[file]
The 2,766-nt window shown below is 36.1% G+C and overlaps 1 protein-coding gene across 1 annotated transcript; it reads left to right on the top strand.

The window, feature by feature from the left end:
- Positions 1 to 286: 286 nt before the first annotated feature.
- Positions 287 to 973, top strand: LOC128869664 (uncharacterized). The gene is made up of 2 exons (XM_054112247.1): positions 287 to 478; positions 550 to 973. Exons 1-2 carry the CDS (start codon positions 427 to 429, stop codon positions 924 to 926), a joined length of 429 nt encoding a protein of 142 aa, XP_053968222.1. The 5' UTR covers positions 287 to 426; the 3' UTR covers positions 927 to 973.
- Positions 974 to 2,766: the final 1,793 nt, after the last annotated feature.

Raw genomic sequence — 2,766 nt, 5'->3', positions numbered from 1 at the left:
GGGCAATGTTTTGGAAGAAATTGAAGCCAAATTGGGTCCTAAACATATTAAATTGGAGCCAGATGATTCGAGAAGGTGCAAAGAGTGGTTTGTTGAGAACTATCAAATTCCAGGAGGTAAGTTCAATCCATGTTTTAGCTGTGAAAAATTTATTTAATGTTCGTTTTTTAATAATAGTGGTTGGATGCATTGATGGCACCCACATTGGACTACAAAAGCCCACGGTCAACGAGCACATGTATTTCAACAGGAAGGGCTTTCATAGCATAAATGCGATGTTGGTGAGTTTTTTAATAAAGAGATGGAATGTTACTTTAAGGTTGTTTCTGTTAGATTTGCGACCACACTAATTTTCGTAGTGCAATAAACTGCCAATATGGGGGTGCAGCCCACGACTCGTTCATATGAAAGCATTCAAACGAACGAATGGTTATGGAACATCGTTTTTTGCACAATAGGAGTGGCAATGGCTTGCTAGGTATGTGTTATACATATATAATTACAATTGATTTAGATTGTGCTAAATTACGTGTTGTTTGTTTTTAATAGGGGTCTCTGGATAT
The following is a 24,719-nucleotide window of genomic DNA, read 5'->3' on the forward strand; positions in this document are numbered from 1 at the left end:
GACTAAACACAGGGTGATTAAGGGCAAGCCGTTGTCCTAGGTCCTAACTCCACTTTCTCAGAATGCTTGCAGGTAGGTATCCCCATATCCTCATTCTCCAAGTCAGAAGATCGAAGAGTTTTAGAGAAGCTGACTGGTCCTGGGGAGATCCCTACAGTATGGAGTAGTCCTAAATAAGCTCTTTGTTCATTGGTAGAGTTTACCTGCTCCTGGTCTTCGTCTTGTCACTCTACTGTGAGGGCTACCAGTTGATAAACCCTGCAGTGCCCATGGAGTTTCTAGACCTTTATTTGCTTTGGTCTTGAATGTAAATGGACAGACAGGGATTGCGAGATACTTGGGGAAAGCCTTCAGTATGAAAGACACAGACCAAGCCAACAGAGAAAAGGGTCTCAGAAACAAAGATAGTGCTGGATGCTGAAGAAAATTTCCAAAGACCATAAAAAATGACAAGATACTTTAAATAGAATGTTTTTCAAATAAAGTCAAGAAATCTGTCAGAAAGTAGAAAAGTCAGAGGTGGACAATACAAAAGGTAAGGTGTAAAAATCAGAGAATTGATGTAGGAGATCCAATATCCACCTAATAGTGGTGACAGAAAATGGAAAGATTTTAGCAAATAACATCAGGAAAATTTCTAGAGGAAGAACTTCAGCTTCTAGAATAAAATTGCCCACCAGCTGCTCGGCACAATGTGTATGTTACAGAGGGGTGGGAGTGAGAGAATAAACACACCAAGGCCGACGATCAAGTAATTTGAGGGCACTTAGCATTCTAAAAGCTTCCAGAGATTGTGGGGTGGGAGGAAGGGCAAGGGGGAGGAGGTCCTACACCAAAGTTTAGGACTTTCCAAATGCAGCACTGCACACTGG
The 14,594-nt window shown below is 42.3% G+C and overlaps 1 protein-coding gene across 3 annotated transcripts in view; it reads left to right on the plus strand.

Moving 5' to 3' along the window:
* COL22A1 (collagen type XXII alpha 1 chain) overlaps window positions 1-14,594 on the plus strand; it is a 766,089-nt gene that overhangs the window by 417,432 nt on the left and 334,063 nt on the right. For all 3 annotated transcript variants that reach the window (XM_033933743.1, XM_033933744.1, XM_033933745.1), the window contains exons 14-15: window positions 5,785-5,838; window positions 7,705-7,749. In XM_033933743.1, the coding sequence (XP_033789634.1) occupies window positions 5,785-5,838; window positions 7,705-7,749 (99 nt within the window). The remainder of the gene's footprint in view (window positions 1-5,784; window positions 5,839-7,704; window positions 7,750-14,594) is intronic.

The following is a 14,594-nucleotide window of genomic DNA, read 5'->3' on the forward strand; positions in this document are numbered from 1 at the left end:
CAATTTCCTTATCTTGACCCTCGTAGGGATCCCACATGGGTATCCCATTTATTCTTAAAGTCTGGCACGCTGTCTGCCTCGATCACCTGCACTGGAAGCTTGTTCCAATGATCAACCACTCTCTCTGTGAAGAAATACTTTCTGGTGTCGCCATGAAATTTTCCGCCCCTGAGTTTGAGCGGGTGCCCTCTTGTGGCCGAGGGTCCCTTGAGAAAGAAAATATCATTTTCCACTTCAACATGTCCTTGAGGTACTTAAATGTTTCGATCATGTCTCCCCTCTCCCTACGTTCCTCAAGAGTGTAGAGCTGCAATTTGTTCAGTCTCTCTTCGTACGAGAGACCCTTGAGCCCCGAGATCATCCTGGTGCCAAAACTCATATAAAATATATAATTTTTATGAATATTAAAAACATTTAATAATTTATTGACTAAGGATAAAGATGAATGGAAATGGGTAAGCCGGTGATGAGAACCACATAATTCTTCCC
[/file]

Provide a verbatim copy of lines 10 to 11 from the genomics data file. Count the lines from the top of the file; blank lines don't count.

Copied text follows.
The 14,594-nt window shown below is 42.3% G+C and overlaps 1 protein-coding gene across 3 annotated transcripts in view; it reads left to right on the plus strand.

Moving 5' to 3' along the window: